Deutsche Bank CEO: Robots will replace thousands of jobs

"Abacus" jobs are at risk of automation, says German bank's boss

Deutsche Bank's CEO has admitted that robots and automation will likely lead to mass redundancies at the company.

John Cryan warned that a "big number" of staff working at his company will lose their jobs, as reported by The Guardian, adding: "The sad truth for the banking industry is, we wont need as many people as today."

Advertisement - Article continues below

Talking to an audience in Frankfurt, he said: "In our bank we have people doing work like robots. Tomorrow we will have robots behaving like people. It doesn't matter if we as a bank will participate in these changes or not, it is going to happen."

Cryan, who is currently restructuring the business, said accountants who "spend a lot of time basically being an abacus" would be replaced by machines.

Cryan also pointed at automation as a way to improve other jobs. He said it may take accountants three to four weeks to produce an account before they move on the other next one. "Wouldn't it be great, if machines could produce those numbers in just a few hours? Then accountants could analyse the numbers, form valid opinions what those numbers mean and not just produce them," he said.

When talking about how technological change will change banking, the Financial Times reported that the CEO said: "We have to find new ways of employing people and maybe people need to find new ways of spending their time.

Advertisement - Article continues below
Advertisement - Article continues below

"In our banks we have people behaving like robots doing mechanical things, tomorrow we're going to have robots behaving like people."

Cryan added: "We need to admit that what we had is nice but it's not necessarily for the future. We need more revolutionary spirit."

Cryan also highlighted that Frankfurt could benefit from Brexit as it has the regulatory capability, law firms, consultants and an international airport to persuade business away from London.

He stated: "For months there have been discussions regarding which location is set to profit the most once London is no longer within the European Union. I cannot fully understand this debate because as I see it, the race had already been won before it even began."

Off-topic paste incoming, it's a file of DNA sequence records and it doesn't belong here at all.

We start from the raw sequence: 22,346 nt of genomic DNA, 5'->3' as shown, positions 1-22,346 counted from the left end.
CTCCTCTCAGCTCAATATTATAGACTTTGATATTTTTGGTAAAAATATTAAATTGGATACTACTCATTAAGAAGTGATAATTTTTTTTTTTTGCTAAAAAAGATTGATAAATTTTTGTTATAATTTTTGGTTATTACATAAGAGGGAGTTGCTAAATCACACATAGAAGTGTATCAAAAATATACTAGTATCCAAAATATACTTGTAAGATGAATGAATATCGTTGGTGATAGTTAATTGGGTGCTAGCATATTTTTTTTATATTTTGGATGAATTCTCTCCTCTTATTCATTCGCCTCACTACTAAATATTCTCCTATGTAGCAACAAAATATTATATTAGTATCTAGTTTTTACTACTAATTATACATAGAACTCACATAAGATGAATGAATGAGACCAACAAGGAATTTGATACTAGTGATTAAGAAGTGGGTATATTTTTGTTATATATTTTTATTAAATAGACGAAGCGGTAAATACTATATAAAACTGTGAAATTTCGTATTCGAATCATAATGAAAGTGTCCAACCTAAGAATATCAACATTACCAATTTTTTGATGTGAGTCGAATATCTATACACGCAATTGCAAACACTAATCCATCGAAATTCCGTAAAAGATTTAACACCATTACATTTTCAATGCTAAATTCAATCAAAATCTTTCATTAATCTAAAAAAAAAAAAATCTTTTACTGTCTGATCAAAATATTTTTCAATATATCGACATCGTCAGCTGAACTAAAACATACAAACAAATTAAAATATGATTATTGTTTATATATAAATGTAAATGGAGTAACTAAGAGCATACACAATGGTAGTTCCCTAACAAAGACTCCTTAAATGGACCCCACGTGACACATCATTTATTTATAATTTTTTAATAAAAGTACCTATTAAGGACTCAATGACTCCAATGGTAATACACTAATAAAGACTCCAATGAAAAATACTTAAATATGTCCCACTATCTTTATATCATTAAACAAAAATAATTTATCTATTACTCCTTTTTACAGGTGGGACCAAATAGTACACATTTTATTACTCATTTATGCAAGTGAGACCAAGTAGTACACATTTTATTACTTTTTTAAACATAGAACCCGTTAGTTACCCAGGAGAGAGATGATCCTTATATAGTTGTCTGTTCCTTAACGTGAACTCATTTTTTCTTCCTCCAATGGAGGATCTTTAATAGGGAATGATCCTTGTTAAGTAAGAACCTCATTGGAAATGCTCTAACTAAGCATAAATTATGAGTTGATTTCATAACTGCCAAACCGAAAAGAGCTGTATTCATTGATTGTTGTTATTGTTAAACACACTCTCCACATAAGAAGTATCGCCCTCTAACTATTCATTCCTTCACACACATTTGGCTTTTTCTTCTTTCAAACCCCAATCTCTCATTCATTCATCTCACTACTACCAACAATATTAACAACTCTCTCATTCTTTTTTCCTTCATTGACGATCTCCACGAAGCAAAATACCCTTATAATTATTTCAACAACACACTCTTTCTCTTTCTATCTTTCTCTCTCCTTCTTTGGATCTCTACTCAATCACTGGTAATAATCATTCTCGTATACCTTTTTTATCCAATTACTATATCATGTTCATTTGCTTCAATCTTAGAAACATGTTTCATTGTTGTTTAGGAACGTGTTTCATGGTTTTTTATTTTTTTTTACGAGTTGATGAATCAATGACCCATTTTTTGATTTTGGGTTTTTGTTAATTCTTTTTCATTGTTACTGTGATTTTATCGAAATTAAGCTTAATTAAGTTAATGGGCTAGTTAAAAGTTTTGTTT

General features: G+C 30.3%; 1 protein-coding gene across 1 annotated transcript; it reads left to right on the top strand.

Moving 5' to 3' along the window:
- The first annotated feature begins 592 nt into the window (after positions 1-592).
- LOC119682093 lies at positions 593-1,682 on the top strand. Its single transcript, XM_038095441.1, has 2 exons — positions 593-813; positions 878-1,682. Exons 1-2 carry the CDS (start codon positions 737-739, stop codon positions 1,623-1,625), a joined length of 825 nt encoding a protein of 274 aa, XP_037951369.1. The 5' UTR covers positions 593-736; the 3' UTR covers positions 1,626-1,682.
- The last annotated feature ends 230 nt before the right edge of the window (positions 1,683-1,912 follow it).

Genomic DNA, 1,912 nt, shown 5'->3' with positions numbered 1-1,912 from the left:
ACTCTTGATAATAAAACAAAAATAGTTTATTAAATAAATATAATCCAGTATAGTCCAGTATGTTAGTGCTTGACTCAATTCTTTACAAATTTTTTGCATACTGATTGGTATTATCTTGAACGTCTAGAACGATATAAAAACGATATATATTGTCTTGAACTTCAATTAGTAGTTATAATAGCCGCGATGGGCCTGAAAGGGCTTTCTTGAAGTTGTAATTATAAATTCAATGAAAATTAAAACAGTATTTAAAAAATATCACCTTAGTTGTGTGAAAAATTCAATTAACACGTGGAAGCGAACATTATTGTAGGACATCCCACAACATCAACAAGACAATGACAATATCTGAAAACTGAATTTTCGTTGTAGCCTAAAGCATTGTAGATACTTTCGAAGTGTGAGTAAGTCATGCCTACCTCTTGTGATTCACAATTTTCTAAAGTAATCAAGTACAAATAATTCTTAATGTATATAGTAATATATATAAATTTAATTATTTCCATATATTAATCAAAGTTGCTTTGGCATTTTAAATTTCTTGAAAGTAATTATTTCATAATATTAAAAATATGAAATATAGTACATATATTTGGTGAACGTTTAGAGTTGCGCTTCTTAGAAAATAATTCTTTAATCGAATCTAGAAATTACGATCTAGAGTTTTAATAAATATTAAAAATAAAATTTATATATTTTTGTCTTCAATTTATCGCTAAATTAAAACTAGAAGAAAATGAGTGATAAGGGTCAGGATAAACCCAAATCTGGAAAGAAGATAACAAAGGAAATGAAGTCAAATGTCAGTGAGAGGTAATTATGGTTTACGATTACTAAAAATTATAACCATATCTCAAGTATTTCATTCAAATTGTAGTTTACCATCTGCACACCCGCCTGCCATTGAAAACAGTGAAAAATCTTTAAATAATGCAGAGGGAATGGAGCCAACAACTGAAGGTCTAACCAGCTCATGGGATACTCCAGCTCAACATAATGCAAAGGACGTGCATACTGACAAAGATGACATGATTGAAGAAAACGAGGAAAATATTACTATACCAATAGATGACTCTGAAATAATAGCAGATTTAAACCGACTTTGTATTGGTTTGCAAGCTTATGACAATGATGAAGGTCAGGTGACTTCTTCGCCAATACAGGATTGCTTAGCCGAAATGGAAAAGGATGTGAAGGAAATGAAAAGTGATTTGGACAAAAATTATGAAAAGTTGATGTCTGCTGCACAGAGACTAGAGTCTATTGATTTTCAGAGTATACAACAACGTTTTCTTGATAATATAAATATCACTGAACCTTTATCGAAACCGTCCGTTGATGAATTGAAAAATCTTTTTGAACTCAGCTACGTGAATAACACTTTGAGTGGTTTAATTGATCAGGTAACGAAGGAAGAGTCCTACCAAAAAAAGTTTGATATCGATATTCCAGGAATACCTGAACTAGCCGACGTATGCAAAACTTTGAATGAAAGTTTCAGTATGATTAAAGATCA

Cryan said Frankfurt is the only European city which can take on London's business, but it needs "more attractive, urban residential areas, enough international schools and a dozen additional theatres and a few hundred restaurants".

A report released last week found that investors think Brexit will have a negative effect on the value of UK tech firms, but that the long term future has a more positive outlook.

Image source: Bigstock

Featured Resources

Preparing for long-term remote working after COVID-19

Learn how to safely and securely enable your remote workforce

Download now

Cloud vs on-premise storage: What’s right for you?

Key considerations driving document storage decisions for businesses

Download now

Staying ahead of the game in the world of data

Create successful marketing campaigns by understanding your customers better

Download now

Transforming productivity

Solutions that facilitate work at full speed

Download now



What is an MSSP?

12 Jun 2020
Careers & training

What does a CISO do?

20 May 2020
Business strategy

Top 10 reasons to consider flexible working

18 Mar 2020
chief executive officer (CEO)

Western Digital hires Cisco’s David Goeckeler as its new CEO

6 Mar 2020

Most Popular

Business operations

Nvidia overtakes Intel as most valuable US chipmaker

9 Jul 2020

How to find RAM speed, size and type

24 Jun 2020
Google Android

Over two dozen Android apps found stealing user data

7 Jul 2020